Logo
Search
Close this search box.
Mayor Robbie Skinner displays a prototype of the new directional signage for businesses that are often hard to find in residential areas at Thursday's CPWB meeting. Also pictured is city recorder Randy Sanders.

Consolidated board endorses new directional signage model for businesses in residential areas

BUCKHANNON – The City of Buckhannon’s Consolidated Public Works Board approved a prototype for directional signage to businesses in residential areas.

The director of public works Jerry Arnold presented the new prototype during the Sept. 23 CPWB meeting. The visual he displayed depicted the directional sign right under an official City of Buckhannon street sign. The directional signs are intended to help residents and visitors locate hard-to-find businesses in residential areas.

“If you recall, a few meetings ago we had a discussion about signage for businesses located in residential neighborhoods,” mayor Robbie Skinner said. “We discussed that there are not many of them, so this is probably not going to turn into every street signs having five different signs pointing to businesses; these are very few and far between within our residential areas.”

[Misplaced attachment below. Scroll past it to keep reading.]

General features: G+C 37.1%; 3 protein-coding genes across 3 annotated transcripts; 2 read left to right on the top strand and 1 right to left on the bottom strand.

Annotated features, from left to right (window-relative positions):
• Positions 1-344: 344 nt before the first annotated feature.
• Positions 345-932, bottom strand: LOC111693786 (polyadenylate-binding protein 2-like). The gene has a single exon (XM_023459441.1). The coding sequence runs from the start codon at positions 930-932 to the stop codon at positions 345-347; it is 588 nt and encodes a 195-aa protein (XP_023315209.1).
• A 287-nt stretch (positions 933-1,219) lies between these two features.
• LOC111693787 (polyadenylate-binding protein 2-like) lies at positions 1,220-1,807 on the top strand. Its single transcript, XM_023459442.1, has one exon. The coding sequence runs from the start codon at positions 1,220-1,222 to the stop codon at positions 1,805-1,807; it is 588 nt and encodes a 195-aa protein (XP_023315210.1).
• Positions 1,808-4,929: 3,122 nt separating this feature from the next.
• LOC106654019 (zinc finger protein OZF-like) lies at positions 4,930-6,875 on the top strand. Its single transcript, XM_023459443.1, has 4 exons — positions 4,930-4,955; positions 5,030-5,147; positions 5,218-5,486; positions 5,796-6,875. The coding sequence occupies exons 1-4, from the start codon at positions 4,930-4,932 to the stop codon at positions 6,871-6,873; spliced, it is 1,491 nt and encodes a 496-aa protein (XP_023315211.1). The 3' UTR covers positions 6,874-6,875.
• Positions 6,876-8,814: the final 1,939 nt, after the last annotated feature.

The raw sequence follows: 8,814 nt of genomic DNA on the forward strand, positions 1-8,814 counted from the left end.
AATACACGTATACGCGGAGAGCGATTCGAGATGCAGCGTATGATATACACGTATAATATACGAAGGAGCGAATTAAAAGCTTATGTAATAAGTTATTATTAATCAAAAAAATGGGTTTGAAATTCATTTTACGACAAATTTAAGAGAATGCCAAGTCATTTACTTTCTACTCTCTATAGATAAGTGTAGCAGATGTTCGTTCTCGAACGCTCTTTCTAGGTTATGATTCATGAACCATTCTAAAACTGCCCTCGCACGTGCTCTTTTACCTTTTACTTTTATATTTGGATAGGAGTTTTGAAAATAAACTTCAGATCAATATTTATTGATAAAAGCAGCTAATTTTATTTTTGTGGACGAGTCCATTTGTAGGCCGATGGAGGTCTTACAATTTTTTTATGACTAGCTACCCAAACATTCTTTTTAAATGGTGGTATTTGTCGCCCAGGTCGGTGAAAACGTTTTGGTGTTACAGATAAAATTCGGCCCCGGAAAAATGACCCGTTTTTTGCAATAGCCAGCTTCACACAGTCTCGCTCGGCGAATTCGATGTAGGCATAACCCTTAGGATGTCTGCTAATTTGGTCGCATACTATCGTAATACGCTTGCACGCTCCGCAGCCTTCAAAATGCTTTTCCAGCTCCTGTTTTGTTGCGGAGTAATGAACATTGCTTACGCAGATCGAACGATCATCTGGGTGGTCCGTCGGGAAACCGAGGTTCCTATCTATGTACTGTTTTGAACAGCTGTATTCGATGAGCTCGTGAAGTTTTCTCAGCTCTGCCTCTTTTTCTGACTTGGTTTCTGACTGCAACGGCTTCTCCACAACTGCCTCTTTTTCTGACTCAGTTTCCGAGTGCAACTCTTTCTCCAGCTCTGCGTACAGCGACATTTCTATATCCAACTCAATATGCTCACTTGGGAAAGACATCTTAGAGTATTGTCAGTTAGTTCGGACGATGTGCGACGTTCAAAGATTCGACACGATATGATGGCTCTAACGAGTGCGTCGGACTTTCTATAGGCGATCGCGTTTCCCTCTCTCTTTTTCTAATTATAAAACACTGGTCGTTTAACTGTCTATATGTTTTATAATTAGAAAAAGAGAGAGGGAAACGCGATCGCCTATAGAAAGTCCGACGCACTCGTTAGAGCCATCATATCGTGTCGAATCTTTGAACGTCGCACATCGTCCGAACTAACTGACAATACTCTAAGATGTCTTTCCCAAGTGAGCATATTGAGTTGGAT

The board discussed developing an application process for businesses in residential areas looking for a directional sign.

“I would like it to be a formal process, like the park reservations, so this board can make the determination as to ‘yea’ or ‘nay’,” Arnold said. “There could be a checklist, [for example], with items like whether they have a business license before it comes to board for approval and then the board would have the final say.”

Board member Pam Bucklew asked if the board or the city would be responsible for the sign in situations involving vandalism, and Arnold said technically, the new signs are not city property.

“Again, we don’t have very many of these at all, which is a good thing, but I agree that there needs to be a process; we need to establish that,” Skinner said. “This board needs to be able to approve or [not] approve them, but I really think the language we put into this application needs to specifically say ‘no home-based businesses.’ You can’t be just having any little Mary Kay or Pampered Chef business and have a sign to your house.”

The board liked the prototype Arnold presented and agreed to come up with a formal application process.

“I think this is a good prototype,” Skinner said. “I support it and then we will develop the procedures people will have to follow to apply.”

More information on the previous discussion about directional signage can be found here.

News Feed

Subscribe to remove popups, or just enjoy this free story and support our local businesses!